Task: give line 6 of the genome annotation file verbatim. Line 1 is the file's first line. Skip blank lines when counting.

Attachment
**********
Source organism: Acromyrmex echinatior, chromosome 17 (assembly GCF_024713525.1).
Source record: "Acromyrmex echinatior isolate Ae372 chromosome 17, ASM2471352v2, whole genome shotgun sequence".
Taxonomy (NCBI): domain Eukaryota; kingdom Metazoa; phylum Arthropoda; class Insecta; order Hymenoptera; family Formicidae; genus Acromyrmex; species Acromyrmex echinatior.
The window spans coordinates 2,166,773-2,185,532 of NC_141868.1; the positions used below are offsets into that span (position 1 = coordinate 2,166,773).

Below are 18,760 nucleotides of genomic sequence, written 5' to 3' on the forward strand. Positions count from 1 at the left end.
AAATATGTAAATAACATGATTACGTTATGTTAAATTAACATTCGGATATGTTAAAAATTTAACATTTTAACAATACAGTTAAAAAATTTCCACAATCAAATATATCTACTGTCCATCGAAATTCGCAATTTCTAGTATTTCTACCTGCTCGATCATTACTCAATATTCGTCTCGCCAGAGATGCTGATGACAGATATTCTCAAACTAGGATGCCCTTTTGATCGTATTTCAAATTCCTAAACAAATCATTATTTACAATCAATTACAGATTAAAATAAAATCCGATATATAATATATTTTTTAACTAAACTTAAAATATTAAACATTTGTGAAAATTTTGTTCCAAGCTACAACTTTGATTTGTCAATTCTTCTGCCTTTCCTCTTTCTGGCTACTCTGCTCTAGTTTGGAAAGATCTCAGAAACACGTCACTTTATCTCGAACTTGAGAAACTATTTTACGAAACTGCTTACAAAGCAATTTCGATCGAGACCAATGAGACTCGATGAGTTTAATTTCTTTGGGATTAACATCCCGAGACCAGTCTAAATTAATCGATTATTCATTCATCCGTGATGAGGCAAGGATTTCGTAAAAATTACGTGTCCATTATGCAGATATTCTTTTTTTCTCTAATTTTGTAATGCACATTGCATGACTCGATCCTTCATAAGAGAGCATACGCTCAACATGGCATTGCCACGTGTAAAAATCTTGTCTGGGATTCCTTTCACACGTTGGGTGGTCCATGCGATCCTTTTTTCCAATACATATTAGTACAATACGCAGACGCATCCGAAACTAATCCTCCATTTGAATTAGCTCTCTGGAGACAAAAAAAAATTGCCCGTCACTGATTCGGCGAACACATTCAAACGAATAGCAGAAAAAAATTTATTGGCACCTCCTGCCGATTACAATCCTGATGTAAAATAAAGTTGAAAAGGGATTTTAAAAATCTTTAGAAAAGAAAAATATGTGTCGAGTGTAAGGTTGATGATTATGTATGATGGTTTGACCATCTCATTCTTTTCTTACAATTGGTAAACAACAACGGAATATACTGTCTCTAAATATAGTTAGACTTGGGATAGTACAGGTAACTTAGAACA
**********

AAATATGTAAATAACATGATTACGTTATGTTAAATTAACATTCGGATATGTTAAAAATTTAACATTTTAACAATACAGTTAAAAAATTTCCACAATCAAATATATCTACTGTCCATCGAAATTCGCAATTTCTAGTATTTCTACCTGCTCGATCATTACTCAATATTCGTCTCGCCAGAGATGCTGATGACAGATATTCTCAAACTAGGATGCCCTTTTGATCGTATTTCAAATTCCTAAACAAATCATTATTTACAATCAATTACAGATTAAAATAAAATCCGATATATAATATATTTTTTAACTAAACTTAAAATATTAAACATTTGTGAAAATTTTGTTCCAAGCTACAACTTTGATTTGTCAATTCTTCTGCCTTTCCTCTTTCTGGCTACTCTGCTCTAGTTTGGAAAGATCTCAGAAACACGTCACTTTATCTCGAACTTGAGAAACTATTTTACGAAACTGCTTACAAAGCAATTTCGATCGAGACCAATGAGACTCGATGAGTTTAATTTCTTTGGGATTAACATCCCGAGACCAGTCTAAATTAATCGATTATTCATTCATCCGTGATGAGGCAAGGATTTCGTAAAAATTACGTGTCCATTATGCAGATATTCTTTTTTTCTCTAATTTTGTAATGCACATTGCATGACTCGATCCTTCATAAGAGAGCATACGCTCAACATGGCATTGCCACGTGTAAAAATCTTGTCTGGGATTCCTTTCACACGTTGGGTGGTCCATGCGATCCTTTTTTCCAATACATATTAGTACAATACGCAGACGCATCCGAAACTAATCCTCCATTTGAATTAGCTCTCTGGAGACAAAAAAAAATTGCCCGTCACTGATTCGGCGAACACATTCAAACGAATAGCAGAAAAAAATTTATTGGCACCTCCTGCCGATTACAATCCTGATGTAAAATAAAGTTGAAAAGGGATTTTAAAAATCTTTAGAAAAGAAAAATATGTGTCGAGTGTAAGGTTGATGATTATGTATGATGGTTTGACCATCTCATTCTTTTCTTACAATTGGTAAACAACAACGGAATATACTGTCTCTAAATATAGTTAGACTTGGGATAGTACAGGTAACTTAGAACA